Why Innovative Research

Cancer is the #1 cause of disease-related death in children.

  • More children die from cancer than from asthma, cystic fibrosis, diabetes, and AIDS combined.[1]
  • In the US, more than 15,000 children and adolescents are diagnosed with cancer each year. That’s the equivalent of three average-size classrooms every school day.
  • Childhood cancer occurs regularly, randomly and spares no ethnic group, socioeconomic class, or geographic region.
  • The causes of pediatric cancers are largely unknown and at present, childhood cancer cannot be prevented.

Despite advances, most pediatric cancer treatments remain highly toxic and have not changed in decades.

  • Most of the drugs used today were approved 20 to 30 years ago. The strategies of the past, such as “intensification” giving higher risk patients higher doses of the same chemo -- no longer offer improvements in survival. [1]
  • As a result of research, we have achieved relatively high survival rates for certain pediatric cancers, such as acute lymphocytic leukemia (ALL). But other “high risk” cancers such as acute myeloid leukemia (AML) continue to have a poor prognosis. Fewer than half of pediatric AML patients survive.[2]
  • Conventional chemotherapy targets not just cancer cells but all rapidly growing cells, and is particularly harmful for children because it damages healthy cells in the bone, brain, and other organs that are growing fast as part of normal development.
  • As many as two-thirds of childhood cancer survivors suffer from serious life-long health problems, such as reduced heart function, respiratory damage, cognitive impairment, infertility, or disabilities in hearing or sight. [3]
  • Some of the drugs used to treat cancer are so toxic they cause a second, more lethal cancer to occur.

The major funding mechanisms for cancer research promote “incrementalism” rather than innovation.

  • The major source of cancer research funding is the National Cancer Institute, but only a small fraction of grant applications get funded (16% in 2009[4]) and “with too little money to finance most proposals, they are timid about taking chances on ones that might not succeed.”[5]
  • As a result, scientists have an incentive to play it safe and work on small improvements to established therapies rather than experimenting with game-changing ideas. In the words of the chief medical officer at the American Cancer Society, “The problem in science is that the way you get ahead is by staying within narrow parameters and doing what other people are doing…No one wants to fund wild new ideas.”[5]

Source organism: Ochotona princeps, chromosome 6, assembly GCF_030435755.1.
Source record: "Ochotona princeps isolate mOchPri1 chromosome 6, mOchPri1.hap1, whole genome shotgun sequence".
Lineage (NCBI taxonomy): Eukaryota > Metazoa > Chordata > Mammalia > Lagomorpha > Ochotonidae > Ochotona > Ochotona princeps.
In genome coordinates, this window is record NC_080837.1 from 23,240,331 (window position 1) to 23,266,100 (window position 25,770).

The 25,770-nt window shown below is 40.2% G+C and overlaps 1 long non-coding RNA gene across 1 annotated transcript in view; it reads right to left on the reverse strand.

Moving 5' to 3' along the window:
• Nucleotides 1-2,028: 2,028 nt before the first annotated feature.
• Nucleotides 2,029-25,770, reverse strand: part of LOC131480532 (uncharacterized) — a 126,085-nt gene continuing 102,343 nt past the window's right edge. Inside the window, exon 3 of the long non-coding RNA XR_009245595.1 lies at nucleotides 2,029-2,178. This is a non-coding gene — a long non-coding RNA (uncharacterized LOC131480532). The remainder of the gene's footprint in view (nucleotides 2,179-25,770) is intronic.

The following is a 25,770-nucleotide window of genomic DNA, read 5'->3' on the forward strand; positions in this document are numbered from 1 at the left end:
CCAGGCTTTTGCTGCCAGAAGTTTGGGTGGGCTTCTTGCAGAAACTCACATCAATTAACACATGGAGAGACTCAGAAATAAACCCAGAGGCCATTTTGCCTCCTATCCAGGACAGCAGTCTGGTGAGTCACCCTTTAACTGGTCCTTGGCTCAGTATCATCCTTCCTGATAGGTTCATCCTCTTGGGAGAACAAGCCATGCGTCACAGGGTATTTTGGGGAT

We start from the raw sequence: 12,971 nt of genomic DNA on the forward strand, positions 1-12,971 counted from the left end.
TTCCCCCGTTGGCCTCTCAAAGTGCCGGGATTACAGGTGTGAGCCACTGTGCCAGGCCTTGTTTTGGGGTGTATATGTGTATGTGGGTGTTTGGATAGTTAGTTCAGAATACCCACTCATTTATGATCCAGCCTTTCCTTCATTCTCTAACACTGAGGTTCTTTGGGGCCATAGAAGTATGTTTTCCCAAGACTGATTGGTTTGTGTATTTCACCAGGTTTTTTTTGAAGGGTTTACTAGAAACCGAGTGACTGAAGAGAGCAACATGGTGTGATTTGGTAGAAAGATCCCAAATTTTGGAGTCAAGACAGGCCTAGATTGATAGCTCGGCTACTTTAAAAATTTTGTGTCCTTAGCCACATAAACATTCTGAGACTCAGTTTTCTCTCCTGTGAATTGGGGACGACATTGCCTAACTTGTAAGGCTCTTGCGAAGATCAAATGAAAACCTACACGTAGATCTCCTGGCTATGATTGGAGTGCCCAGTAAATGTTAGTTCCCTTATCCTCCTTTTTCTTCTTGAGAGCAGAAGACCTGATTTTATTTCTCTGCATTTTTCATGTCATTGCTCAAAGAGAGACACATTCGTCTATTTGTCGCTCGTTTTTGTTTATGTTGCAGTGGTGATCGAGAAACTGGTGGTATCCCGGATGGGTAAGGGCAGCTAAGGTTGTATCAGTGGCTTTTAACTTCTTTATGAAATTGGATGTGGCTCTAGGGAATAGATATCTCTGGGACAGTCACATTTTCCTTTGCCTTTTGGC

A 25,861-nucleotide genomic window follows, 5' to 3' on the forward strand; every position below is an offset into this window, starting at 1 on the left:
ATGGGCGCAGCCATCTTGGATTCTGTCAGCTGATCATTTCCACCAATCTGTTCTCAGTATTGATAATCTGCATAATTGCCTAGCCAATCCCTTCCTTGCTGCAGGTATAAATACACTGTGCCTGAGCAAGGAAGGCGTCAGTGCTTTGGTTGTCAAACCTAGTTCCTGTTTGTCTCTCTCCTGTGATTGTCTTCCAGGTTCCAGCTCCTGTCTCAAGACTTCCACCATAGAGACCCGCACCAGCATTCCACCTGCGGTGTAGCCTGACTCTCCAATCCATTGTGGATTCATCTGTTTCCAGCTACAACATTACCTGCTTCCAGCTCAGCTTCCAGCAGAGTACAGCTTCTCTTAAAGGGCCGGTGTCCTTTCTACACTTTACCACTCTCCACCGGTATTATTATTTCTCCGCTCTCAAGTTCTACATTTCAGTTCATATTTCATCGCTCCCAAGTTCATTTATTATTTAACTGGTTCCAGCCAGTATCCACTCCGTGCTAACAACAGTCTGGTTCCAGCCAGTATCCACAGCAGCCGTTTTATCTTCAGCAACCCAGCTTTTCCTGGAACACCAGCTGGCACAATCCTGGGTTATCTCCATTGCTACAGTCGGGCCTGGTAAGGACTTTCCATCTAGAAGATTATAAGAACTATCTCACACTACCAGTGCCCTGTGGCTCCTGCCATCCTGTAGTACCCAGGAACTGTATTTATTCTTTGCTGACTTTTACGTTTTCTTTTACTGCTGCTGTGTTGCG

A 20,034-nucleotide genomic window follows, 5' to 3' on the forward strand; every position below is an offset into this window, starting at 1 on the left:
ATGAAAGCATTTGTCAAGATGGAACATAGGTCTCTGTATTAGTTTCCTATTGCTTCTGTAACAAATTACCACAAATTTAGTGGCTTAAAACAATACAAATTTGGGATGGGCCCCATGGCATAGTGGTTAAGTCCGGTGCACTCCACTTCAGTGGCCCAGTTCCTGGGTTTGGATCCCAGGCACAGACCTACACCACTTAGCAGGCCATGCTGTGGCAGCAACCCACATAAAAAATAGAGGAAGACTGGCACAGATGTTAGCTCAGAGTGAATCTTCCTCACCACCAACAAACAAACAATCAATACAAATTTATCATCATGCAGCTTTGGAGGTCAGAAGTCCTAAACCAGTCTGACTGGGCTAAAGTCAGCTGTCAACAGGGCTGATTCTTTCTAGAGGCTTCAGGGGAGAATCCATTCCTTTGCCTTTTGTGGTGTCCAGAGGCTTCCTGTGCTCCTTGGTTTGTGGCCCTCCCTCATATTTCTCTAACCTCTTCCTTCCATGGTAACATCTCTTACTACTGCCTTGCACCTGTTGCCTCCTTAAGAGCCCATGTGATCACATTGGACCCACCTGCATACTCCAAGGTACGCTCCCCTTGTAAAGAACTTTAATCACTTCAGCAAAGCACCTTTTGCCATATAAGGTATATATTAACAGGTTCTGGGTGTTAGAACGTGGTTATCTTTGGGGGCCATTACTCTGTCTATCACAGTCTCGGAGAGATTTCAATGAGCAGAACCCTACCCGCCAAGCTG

• Funding agencies want to see data that demonstrates a concept will work-before funding the research-in a paradox that favors commonplace thinking over genuine novelty. Against hurdles this high, many out-of-the-box ideas are simply not submitted.[6]
  • Struggling to find financing, researchers with novel ideas must spend more and more time writing grants, and less and less in the lab pursuing cures. At best, novel science is delayed and at worst, promising research that could yield “game-changing” results is not conducted at all.

Pediatric research in particular is consistently shortchanged.

  • Out of the National Cancer Institute’s $4.8 billion dollar budget in 2010, only $173 million, or just over 3%, is allocated for grants that have anything to do with pediatric cancer.
  • Childhood cancer research gets only about 3% of the money raised by the American Cancer Society.
  • Pediatric cancer research is not only grossly under-funded by the government, it is also largely ignored by drug companies. Pharmaceutical companies fund over 50% of adult cancer research but due to economics and risk factors, virtually nothing for kids.

We live in an age of unprecedented technology and scientific promise. Now is the time to harness these advances in the fight against pediatric cancer.

According to a publication by the National Academy of Sciences, Making Better Drugs for Children with Cancer, “If the discovery and development of new agents for childhood cancers were to capitalize on today’s science-which in large measure it does not-there is every reason to believe that cure rates could be improved for all pediatric cancers, including those for which current long-term survival is very low…”

The Jake Wetchler Foundation’s goal is to support scientists who can bring the brightest ideas and game-changing technologies to pediatric cancer research.

[ 1 ] Making Better Drugs for Children with Cancer, National Academy of Science 2005

[ 2 ] Ries LAG, Smith MA, Gurney JG, Linet M, Tamra T, Young JL, Bunin GR (eds). Cancer Incidence and Survival among Children and Adolescents: United States SEER Program 1975-1995, National Cancer Institute, SEER Program. NIH Pub. No. 99-4649. Bethesda, MD, 1999.

[ 3 ] Maria Hewitt, Susan L. Weiner, and Joseph V. Simone, Editors, Childhood Cancer Survivorship: Improving Care and Quality of Life, National Research Council 2003

[ 4 ] NIH Paylines and Success Rates, http://www.einstein.yu.edu/ogs/NIHInfo/paylines.htm

[ 5 ] Forty Years’ War: Grant System Leads Cancer Researchers to Play It Safe, NY Times, June 27, 2009

[ 6 ]  Investing in Early-Career Scientists and High-Risk, High-Reward Research, American Academy of Arts & Sciences 2008